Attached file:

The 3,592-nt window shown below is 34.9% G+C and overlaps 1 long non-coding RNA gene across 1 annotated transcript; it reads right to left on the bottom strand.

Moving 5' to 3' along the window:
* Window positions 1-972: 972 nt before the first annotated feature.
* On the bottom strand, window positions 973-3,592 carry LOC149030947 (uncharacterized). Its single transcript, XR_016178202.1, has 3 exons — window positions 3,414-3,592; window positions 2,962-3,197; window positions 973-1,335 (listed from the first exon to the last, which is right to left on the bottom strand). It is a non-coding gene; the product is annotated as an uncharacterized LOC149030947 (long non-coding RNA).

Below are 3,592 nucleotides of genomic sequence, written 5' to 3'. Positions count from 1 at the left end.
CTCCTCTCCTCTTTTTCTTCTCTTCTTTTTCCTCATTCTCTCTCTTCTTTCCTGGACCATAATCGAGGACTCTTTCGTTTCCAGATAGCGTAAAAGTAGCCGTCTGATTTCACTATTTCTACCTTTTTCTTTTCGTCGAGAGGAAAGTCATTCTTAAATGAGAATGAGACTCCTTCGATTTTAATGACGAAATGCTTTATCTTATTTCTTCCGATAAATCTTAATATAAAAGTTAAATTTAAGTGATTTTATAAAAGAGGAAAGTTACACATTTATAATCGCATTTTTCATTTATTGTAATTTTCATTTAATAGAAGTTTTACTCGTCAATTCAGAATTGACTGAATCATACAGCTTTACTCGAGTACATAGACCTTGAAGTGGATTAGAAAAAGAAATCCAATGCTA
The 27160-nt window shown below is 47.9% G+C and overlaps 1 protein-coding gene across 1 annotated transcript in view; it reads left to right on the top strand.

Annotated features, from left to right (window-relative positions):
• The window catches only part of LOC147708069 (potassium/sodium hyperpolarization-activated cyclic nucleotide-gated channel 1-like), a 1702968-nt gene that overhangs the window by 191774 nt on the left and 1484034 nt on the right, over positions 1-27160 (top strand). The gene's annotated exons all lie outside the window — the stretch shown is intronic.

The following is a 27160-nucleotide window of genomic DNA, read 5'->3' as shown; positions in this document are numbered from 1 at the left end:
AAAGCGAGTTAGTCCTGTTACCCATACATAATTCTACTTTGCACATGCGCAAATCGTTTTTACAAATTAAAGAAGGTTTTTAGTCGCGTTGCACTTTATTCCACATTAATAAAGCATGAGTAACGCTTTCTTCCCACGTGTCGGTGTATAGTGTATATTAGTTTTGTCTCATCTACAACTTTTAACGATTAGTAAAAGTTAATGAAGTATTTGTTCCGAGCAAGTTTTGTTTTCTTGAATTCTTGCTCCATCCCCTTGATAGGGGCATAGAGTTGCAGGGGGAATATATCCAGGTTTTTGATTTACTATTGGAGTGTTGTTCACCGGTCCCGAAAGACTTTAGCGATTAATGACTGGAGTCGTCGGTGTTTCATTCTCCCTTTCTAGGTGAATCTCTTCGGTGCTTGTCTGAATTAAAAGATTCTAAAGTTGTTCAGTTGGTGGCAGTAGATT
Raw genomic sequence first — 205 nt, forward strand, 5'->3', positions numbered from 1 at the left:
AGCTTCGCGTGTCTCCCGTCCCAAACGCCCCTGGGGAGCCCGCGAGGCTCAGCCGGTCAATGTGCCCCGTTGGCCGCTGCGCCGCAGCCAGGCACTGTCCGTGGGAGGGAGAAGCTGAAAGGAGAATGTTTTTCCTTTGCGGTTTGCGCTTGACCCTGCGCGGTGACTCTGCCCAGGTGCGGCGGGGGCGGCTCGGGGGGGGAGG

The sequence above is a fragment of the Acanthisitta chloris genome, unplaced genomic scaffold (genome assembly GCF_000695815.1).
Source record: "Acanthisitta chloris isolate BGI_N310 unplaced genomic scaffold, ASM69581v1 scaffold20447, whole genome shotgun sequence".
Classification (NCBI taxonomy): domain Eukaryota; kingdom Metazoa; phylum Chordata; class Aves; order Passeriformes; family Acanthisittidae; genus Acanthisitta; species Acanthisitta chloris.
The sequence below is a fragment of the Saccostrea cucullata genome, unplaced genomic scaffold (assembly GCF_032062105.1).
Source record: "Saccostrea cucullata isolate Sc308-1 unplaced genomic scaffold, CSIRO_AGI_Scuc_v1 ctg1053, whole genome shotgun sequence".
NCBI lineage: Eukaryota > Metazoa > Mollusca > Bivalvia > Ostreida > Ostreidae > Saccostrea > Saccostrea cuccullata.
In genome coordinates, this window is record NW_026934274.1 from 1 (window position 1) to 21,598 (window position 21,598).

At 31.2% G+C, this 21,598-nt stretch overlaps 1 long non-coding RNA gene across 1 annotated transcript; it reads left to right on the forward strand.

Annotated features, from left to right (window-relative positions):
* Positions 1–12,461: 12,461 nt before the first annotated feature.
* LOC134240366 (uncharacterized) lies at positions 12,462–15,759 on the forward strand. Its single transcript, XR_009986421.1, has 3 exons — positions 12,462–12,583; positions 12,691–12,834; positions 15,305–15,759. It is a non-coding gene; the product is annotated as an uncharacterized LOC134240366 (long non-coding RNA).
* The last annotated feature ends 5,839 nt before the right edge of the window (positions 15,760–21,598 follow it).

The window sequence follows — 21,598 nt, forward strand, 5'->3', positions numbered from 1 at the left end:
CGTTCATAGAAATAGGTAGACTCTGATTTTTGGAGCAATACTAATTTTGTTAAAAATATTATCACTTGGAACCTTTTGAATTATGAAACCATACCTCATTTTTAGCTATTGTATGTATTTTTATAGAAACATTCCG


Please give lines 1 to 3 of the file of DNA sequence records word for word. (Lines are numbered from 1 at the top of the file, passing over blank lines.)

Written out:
The 3,592-nt window shown below is 34.9% G+C and overlaps 1 long non-coding RNA gene across 1 annotated transcript; it reads right to left on the bottom strand.

Moving 5' to 3' along the window:
* Window positions 1-972: 972 nt before the first annotated feature.